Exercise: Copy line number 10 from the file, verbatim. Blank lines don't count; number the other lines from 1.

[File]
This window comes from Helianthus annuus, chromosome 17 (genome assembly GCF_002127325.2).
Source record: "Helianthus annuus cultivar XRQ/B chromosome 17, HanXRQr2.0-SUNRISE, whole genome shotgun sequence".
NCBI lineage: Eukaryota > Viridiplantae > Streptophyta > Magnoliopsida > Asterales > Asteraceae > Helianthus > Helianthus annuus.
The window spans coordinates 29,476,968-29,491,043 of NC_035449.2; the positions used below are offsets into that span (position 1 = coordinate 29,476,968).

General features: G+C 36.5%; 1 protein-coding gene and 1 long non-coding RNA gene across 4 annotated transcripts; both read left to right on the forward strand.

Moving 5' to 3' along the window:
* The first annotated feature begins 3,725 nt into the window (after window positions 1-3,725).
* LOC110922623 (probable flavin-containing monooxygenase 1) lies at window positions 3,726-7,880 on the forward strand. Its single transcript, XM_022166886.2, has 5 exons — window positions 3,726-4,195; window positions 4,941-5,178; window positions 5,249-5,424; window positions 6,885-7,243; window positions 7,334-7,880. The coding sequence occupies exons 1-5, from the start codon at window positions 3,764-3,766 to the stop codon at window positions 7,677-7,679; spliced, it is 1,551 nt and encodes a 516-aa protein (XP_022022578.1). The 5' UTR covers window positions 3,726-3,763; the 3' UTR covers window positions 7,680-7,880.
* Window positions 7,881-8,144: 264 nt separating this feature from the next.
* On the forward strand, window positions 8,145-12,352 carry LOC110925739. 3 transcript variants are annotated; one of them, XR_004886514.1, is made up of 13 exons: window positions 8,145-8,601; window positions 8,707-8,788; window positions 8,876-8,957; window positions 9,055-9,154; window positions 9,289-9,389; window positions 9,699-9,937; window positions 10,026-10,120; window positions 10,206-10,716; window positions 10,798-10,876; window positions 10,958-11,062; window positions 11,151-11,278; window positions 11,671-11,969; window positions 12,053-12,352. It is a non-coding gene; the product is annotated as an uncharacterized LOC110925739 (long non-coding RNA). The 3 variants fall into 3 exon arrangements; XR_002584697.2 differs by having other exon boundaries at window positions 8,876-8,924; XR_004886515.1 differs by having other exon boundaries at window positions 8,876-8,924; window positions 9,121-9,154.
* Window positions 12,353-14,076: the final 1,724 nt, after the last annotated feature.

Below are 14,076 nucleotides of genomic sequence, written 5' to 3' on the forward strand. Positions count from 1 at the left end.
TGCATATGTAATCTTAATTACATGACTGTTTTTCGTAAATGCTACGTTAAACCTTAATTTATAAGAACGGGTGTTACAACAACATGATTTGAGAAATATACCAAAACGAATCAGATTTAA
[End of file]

* On the forward strand, window positions 8,145-12,352 carry LOC110925739. 3 transcript variants are annotated; one of them, XR_004886514.1, is made up of 13 exons: window positions 8,145-8,601; window positions 8,707-8,788; window positions 8,876-8,957; window positions 9,055-9,154; window positions 9,289-9,389; window positions 9,699-9,937; window positions 10,026-10,120; window positions 10,206-10,716; window positions 10,798-10,876; window positions 10,958-11,062; window positions 11,151-11,278; window positions 11,671-11,969; window positions 12,053-12,352. It is a non-coding gene; the product is annotated as an uncharacterized LOC110925739 (long non-coding RNA). The 3 variants fall into 3 exon arrangements; XR_002584697.2 differs by having other exon boundaries at window positions 8,876-8,924; XR_004886515.1 differs by having other exon boundaries at window positions 8,876-8,924; window positions 9,121-9,154.